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The Mapping of North America

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Charles Smith (fl.1799-1852) is perhaps best known for the ‘New English Atlas’ first published in 1804. Smith issued three folio editions in short succession in 1818, 1820 and 1821. He judged the time was right to publish a quarto edition of the atlas in direct competition to ‘Cary’s New and Correct English Atlas’ which was first published in 1787. That work had been remarkably successful, so much so that the first set of plates had to be replaced in 1809. In 1822, a quarto sized version of the atlas was published. The scarcity of the work indicates that it was not a great success. Only two examples are recorded in institutions; Cambridge University Library and Leeds University Library.

Smith’s ‘New English Atlas’ of 1804 bears the distinction of being the first to show longitudes from the meridian of Greenwich Observatory. The title page of this work proudly asserts that they are ‘carefully Arranged according to the Stations & Intersections of the Trigonometrical Survey of England’. An interesting map here is that of Sussex which extends northwards through Kent and Surrey to London enabling it to display all the key routes. In the Explanation is a statement that ‘For the purpose of facilitating the connexion of the respective Maps the surrounding Counties are filled in’. This feature is not available on the folio version.

There were two engravers involved, Gilbert Jesser Pickett (1787-1867) produced the title page and seventeen of the maps. He had previously contributed some maps for ‘Smith’s New General Atlas’ of 1814. The remainder are the work of William Robert Gardner (fl.1816-29). Worms and Bayton-Williams record a couple of interesting anecdotes; ‘Bankruptcy proceedings were initiated against him in September 1829, but then ‘The Times’ of 21 September 1829 reported that ‘extensive forgeries had lately been detected’. Gardner, aged about forty and of ‘ a very prepossessing exterior and agreeable manners’, had maintained an opulent lifestyle, but was now thought to have fled the country with perhaps £10,000 obtained with forged bills. He had left home on 29 July 1829 with his eight-year old son, and was later seen at London Docks seeking passage to New York. His wife and three other children were left behind, claiming to know nothing’ (Worms & Baynton-Williams). Chubb does not record any later edition than the first, illustrating how rare this work is in any edition. This is in fact the second edition known, of which today only three institutional examples are known. Further issues appeared in 1828, 1833 and 1844. Provenance: with ownership inscription of F. A. Warde on title page; private English collection. Beresiner (1983) pp. 208-9; Carroll (1996) 82; refer Chubb (1927) 388; Worms & Baynton-Williams (2011).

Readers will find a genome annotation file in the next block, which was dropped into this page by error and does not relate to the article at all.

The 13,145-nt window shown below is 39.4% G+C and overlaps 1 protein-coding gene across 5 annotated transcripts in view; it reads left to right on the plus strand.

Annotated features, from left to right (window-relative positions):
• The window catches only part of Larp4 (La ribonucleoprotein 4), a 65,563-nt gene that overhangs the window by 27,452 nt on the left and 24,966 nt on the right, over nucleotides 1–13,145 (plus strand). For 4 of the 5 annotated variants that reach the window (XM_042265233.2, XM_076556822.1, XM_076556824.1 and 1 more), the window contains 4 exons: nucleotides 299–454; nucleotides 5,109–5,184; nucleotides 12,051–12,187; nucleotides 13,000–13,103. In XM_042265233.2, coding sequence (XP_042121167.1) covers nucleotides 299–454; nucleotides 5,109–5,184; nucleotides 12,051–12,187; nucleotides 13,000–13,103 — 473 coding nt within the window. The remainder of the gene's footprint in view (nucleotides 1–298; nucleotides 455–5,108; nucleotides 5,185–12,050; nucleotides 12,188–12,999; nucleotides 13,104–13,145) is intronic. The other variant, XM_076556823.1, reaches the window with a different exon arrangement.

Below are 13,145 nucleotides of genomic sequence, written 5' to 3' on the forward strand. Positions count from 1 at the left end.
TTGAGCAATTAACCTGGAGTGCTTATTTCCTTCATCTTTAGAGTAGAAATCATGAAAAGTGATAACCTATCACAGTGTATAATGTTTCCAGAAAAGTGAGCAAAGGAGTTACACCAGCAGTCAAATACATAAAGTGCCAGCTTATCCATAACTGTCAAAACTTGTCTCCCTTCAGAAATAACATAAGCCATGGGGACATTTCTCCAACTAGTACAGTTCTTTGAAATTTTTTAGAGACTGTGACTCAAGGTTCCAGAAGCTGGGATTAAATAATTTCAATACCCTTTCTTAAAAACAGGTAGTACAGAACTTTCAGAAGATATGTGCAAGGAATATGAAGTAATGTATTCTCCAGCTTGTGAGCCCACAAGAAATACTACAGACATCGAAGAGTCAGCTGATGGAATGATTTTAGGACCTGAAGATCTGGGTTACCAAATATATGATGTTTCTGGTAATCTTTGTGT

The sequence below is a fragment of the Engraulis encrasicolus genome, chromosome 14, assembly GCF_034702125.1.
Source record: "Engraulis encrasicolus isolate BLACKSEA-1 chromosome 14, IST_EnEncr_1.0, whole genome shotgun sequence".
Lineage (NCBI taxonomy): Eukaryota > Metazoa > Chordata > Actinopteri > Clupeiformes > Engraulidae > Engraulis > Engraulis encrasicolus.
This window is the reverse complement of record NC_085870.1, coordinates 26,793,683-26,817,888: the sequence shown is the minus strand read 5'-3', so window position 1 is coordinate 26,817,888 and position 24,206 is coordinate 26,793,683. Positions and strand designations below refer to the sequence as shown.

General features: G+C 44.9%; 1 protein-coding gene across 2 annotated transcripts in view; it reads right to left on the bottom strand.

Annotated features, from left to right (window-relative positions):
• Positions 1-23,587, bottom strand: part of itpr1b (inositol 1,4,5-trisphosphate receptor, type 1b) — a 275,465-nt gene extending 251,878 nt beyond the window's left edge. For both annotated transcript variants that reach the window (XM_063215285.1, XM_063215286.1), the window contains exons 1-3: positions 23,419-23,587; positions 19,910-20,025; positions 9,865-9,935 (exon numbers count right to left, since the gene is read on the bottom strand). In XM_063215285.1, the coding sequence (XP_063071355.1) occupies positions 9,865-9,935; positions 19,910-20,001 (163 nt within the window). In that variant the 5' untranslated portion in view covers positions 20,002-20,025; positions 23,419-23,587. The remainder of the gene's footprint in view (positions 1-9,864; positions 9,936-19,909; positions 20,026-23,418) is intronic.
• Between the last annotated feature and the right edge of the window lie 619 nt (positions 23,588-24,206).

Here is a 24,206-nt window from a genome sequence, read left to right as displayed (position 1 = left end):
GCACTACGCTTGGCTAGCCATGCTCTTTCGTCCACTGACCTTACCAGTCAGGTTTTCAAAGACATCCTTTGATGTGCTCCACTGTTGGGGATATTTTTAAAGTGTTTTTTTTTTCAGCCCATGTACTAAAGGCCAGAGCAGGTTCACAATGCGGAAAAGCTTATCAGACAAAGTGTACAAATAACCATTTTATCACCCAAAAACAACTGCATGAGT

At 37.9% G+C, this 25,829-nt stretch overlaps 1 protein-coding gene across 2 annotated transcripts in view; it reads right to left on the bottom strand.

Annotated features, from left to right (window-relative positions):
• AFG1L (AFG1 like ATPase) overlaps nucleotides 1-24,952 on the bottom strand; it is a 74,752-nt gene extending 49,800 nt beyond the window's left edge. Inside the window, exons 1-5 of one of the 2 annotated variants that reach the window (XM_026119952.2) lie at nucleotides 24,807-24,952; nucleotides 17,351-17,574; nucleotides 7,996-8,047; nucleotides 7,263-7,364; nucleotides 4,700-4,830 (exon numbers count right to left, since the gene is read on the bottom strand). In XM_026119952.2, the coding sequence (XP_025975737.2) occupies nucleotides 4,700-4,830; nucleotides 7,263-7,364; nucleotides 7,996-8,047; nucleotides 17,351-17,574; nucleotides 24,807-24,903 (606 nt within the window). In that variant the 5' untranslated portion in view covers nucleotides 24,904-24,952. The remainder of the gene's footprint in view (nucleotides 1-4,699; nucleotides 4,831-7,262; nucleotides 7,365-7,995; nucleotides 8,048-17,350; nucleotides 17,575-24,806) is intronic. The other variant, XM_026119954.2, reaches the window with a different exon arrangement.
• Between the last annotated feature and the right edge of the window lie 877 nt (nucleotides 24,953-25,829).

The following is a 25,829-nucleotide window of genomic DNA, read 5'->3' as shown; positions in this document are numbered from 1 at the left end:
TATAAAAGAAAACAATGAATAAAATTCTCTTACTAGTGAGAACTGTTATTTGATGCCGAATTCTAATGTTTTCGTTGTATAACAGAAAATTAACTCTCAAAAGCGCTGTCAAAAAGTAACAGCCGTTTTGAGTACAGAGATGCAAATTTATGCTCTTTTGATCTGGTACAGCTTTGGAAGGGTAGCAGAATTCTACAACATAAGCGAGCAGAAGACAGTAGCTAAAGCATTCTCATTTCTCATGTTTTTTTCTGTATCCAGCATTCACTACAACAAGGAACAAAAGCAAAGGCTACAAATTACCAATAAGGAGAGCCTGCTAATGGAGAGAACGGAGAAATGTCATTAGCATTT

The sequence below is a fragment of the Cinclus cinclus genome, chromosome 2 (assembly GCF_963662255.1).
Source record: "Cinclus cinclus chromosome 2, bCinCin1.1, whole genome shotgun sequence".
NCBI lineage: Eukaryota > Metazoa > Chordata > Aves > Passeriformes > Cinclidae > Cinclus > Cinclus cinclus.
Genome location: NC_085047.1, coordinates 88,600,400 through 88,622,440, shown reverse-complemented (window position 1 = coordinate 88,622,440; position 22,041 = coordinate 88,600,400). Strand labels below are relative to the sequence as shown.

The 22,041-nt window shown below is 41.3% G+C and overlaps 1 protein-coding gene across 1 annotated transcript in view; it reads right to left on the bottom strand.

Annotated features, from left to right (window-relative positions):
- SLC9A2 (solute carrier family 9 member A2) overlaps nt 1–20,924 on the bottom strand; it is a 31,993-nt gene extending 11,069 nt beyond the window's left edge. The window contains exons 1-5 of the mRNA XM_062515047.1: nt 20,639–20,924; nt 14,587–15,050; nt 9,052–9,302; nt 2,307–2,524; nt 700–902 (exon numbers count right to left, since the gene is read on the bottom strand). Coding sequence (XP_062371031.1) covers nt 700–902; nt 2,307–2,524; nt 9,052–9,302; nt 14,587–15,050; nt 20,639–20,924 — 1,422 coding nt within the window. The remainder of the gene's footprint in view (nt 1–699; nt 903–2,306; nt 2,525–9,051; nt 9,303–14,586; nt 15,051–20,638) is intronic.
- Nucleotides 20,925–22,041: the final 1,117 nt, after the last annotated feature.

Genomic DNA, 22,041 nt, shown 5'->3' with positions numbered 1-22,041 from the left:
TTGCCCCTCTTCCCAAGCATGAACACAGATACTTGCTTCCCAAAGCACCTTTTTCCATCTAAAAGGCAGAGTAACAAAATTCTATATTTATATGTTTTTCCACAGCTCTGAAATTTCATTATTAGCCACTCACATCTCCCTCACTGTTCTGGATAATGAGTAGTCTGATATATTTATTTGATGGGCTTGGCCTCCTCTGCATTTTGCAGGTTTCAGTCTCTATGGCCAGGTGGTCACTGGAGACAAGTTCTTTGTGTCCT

SMITH, Charles

Smith's New English Atlas, Being a Reduction of his Large Folio Atlas Containing a Complete Set of County Maps, on which are delineated All the Direct & principal Cross Roads, Cities, Towns, & most considerable Villages, Parks, Rivers and Navigable Canals: Preceded by A General map of England & Wales. The whole carefully Arranged according to the Stations & Intersections of the Trigonometrical Survey of England

C. Smith, Mapseller extraordinary to His Majesty No. 172 Strand, London, 1825
A VERY RARE EDITION. Quarto (275 x 225 mm.), contemporary half calf, marbled paper boards, rebacked with gilt ruled bands, red calf gilt title label, light wear. With engraved title page, contents leaf, 43 engraved maps including a large folding one of Yorkshire, all in fine early outline colour, a 4 page list of Principal Towns followed by 2 blank leaves for ‘Remarks’, small split to binders fold on the folding map of Yorkshire, otherwise in good condition.
Stock number: 10266
£ 1,100
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